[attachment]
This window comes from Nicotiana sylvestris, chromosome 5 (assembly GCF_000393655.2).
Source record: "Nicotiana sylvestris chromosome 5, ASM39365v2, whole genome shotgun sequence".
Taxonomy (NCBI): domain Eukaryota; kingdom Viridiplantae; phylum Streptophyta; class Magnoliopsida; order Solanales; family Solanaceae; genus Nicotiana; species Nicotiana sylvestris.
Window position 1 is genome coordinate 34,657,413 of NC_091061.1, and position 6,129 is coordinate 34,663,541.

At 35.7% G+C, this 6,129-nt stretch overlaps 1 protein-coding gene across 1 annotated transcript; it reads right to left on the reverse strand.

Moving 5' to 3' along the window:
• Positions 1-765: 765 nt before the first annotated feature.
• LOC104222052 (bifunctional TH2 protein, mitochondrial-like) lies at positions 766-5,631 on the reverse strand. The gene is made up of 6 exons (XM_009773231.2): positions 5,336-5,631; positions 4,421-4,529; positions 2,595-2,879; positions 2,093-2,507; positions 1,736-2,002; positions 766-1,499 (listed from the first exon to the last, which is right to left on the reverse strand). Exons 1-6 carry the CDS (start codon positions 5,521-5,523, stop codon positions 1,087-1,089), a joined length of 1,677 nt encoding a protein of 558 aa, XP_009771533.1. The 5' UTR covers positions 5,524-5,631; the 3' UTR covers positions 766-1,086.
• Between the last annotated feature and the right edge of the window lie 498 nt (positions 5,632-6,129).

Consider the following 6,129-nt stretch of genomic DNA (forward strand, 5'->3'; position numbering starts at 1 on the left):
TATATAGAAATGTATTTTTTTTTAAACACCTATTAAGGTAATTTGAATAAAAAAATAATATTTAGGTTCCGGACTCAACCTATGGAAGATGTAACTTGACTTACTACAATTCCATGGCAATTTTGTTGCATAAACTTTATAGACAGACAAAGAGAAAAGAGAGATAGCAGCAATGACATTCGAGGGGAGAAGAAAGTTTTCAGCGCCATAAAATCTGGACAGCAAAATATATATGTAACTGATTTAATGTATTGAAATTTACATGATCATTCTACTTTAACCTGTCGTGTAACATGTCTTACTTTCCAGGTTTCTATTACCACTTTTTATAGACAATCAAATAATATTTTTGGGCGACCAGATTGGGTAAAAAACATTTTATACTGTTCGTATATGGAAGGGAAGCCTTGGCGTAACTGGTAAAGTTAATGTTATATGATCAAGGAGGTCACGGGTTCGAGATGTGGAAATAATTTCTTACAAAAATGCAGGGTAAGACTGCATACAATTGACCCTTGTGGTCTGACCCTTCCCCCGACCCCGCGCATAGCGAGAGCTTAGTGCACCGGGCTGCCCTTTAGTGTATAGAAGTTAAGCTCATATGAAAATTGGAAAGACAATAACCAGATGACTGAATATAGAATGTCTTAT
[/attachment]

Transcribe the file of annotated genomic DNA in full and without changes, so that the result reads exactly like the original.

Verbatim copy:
This window comes from Nicotiana sylvestris, chromosome 5 (assembly GCF_000393655.2).
Source record: "Nicotiana sylvestris chromosome 5, ASM39365v2, whole genome shotgun sequence".
Taxonomy (NCBI): domain Eukaryota; kingdom Viridiplantae; phylum Streptophyta; class Magnoliopsida; order Solanales; family Solanaceae; genus Nicotiana; species Nicotiana sylvestris.
Window position 1 is genome coordinate 34,657,413 of NC_091061.1, and position 6,129 is coordinate 34,663,541.

At 35.7% G+C, this 6,129-nt stretch overlaps 1 protein-coding gene across 1 annotated transcript; it reads right to left on the reverse strand.

Moving 5' to 3' along the window:
• Positions 1-765: 765 nt before the first annotated feature.
• LOC104222052 (bifunctional TH2 protein, mitochondrial-like) lies at positions 766-5,631 on the reverse strand. The gene is made up of 6 exons (XM_009773231.2): positions 5,336-5,631; positions 4,421-4,529; positions 2,595-2,879; positions 2,093-2,507; positions 1,736-2,002; positions 766-1,499 (listed from the first exon to the last, which is right to left on the reverse strand). Exons 1-6 carry the CDS (start codon positions 5,521-5,523, stop codon positions 1,087-1,089), a joined length of 1,677 nt encoding a protein of 558 aa, XP_009771533.1. The 5' UTR covers positions 5,524-5,631; the 3' UTR covers positions 766-1,086.
• Between the last annotated feature and the right edge of the window lie 498 nt (positions 5,632-6,129).

Consider the following 6,129-nt stretch of genomic DNA (forward strand, 5'->3'; position numbering starts at 1 on the left):
TATATAGAAATGTATTTTTTTTTAAACACCTATTAAGGTAATTTGAATAAAAAAATAATATTTAGGTTCCGGACTCAACCTATGGAAGATGTAACTTGACTTACTACAATTCCATGGCAATTTTGTTGCATAAACTTTATAGACAGACAAAGAGAAAAGAGAGATAGCAGCAATGACATTCGAGGGGAGAAGAAAGTTTTCAGCGCCATAAAATCTGGACAGCAAAATATATATGTAACTGATTTAATGTATTGAAATTTACATGATCATTCTACTTTAACCTGTCGTGTAACATGTCTTACTTTCCAGGTTTCTATTACCACTTTTTATAGACAATCAAATAATATTTTTGGGCGACCAGATTGGGTAAAAAACATTTTATACTGTTCGTATATGGAAGGGAAGCCTTGGCGTAACTGGTAAAGTTAATGTTATATGATCAAGGAGGTCACGGGTTCGAGATGTGGAAATAATTTCTTACAAAAATGCAGGGTAAGACTGCATACAATTGACCCTTGTGGTCTGACCCTTCCCCCGACCCCGCGCATAGCGAGAGCTTAGTGCACCGGGCTGCCCTTTAGTGTATAGAAGTTAAGCTCATATGAAAATTGGAAAGACAATAACCAGATGACTGAATATAGAATGTCTTAT